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Publisher's Summary

A groundbreaking work of history that explicates Thomas Jefferson's vision of himself, the American Revolution, Christianity, slavery, and race.

Thomas Jefferson is still presented today as a hopelessly enigmatic figure despite being written about more than any other Founding Father. Lauded as the most articulate voice of American freedom even as he held people in bondage, Jefferson is variably described by current-day observers as a hypocrite, an atheist, and a simple-minded proponent of limited government.

Now, Pulitzer Prize-winning historian Annette Gordon-Reed teams up with the country's leading Jefferson scholar, Peter S. Onuf, to present an absorbing and revealing character study that finally clarifies the philosophy of Thomas Jefferson.

Tracing Jefferson's development and maturation from his youth to his old age, the authors explore what they call the "empire" of Jefferson's imagination - his expansive state of mind born of the intellectual influences and life experiences that led him into public life as a modern avatar of the enlightenment, who often likened himself to an ancient figure - "the most blessed of the patriarchs".

©2016 Annette Gordon-Reed and Peter S. Onuf (P)2016 Recorded Books

Critic Reviews

"Karen Chilton's fluid alto is a good fit for this biography of Thomas Jefferson.... Chilton's pacing and inflection are never off. She narrates with a calm demeanor, competently affecting various accents for quotes and ably giving subtle expression to the narrative. It all adds up to an enjoyable listening experience." (AudioFile)

What members say

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Most Hammered of the Patriarchs

As a Southerner who has always been a huge TJ fan, I can quite readily accept the fact that he was seriously conflicted between his stated ideals of citizen equality (which he failed to fully extend to women and even moreso come to grips with toward the enslaved) and his personal life that clearly included taking advantage of his slave Sally Hemmings as his mistress. While this inconsistency certainly merits exploration, by the midpoint of the book I was really getting tired of the unrelenting way the author continually beat the listener over the head on this point. I felt this continual focus resulted in giving short shrift to the many other activities and accomplishments of this classic Renaissance man.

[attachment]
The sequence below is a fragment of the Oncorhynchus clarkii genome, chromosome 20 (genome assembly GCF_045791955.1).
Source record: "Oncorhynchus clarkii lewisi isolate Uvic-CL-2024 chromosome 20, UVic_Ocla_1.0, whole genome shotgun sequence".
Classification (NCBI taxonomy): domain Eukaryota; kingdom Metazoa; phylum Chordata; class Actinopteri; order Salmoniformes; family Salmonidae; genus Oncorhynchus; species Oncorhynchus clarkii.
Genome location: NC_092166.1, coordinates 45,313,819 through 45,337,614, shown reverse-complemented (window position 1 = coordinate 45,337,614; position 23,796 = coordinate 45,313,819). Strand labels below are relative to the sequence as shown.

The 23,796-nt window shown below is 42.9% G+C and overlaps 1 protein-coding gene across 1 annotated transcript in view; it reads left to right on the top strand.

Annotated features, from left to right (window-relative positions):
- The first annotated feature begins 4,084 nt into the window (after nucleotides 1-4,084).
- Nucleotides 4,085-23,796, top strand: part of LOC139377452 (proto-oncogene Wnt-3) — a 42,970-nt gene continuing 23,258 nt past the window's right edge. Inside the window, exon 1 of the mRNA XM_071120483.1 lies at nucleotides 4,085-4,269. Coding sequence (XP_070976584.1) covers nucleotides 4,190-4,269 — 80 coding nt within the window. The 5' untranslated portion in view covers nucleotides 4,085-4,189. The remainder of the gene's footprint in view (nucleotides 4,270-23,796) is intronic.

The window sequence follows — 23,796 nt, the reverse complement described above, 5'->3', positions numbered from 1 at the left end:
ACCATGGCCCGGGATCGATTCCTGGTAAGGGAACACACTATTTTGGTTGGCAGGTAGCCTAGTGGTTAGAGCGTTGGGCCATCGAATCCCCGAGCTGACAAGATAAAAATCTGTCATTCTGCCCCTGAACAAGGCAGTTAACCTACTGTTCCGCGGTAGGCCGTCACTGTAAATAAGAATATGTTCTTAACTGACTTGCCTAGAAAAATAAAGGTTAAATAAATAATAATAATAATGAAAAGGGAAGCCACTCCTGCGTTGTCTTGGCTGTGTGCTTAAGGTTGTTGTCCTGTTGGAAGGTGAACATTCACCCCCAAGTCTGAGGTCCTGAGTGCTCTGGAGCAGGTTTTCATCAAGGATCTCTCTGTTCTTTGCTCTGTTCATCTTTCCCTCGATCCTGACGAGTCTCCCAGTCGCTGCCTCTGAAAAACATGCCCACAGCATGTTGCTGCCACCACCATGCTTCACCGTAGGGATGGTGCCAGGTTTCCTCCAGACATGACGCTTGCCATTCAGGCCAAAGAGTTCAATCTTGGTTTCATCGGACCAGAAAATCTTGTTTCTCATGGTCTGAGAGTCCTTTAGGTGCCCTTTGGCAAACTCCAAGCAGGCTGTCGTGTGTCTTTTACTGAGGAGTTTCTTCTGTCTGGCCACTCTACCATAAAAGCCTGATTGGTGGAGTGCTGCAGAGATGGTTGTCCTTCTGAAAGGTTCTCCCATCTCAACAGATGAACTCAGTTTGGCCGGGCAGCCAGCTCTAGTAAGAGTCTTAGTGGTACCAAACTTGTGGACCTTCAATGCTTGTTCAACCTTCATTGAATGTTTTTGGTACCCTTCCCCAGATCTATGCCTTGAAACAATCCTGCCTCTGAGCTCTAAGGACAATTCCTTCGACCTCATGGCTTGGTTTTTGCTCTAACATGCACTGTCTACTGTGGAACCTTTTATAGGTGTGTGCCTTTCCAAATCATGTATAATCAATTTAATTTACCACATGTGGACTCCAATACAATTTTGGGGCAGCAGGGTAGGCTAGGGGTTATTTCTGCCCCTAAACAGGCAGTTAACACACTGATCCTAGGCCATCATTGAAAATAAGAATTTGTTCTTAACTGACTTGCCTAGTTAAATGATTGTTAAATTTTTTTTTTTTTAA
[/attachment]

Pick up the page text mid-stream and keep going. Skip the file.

2 of 3 people found this review helpful

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Disappointing

This book is a huge disappointment. The authors do not attempt to understand Jefferson. They intend to indict him. They review most historical letters and negative comments as true and evidence against him. They also throw around clinical psychological descriptions of Jefferson as additional evidence against him. A licensed psychologist would cringe at utilizing such descriptions with so little objective data.

More than 200 years later they seem to have a clear knowledge of what Jefferson was thinking. All of this makes the book suspect as the authors clearly have an agenda to prosecute Jefferson and not to help readers understand this complex and interesting historical American.


Steve

4 of 7 people found this review helpful

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Repetitive, overly rhetorical style, unpleasant performance

This book lacks academic rigor, IMHO. Instead of stating a thesis and supporting with well researched evidence, the author relies too heavily on repetition and rhetorical style . Also, there is an assumption that the reader is well versed in US History of the era, which creates a paradox: a reader sufficiently knowledgeable to use this book on its own wouldn't find it particularly informative, fresh or insightful, and someone with a only passing knowledge would need additional references to augment the scope of this book. It's also highly repetitive and performed in a preacher's style, as if the author believed a thesis can be substantiated by repetition of an opinion delivered with great feeling in a sing song . There wasn't much new for me in this book, and I didn't have the sense that the info it provided supported its title.

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A Poor Attempt to Belittle Jefferson

The book selectively uses facts out of context and contradicts itself in a futile attempt to belittle Jefferson. An obvious attempt to reduce Jefferson and the work that laid the foundation of modern government.

4 of 10 people found this review helpful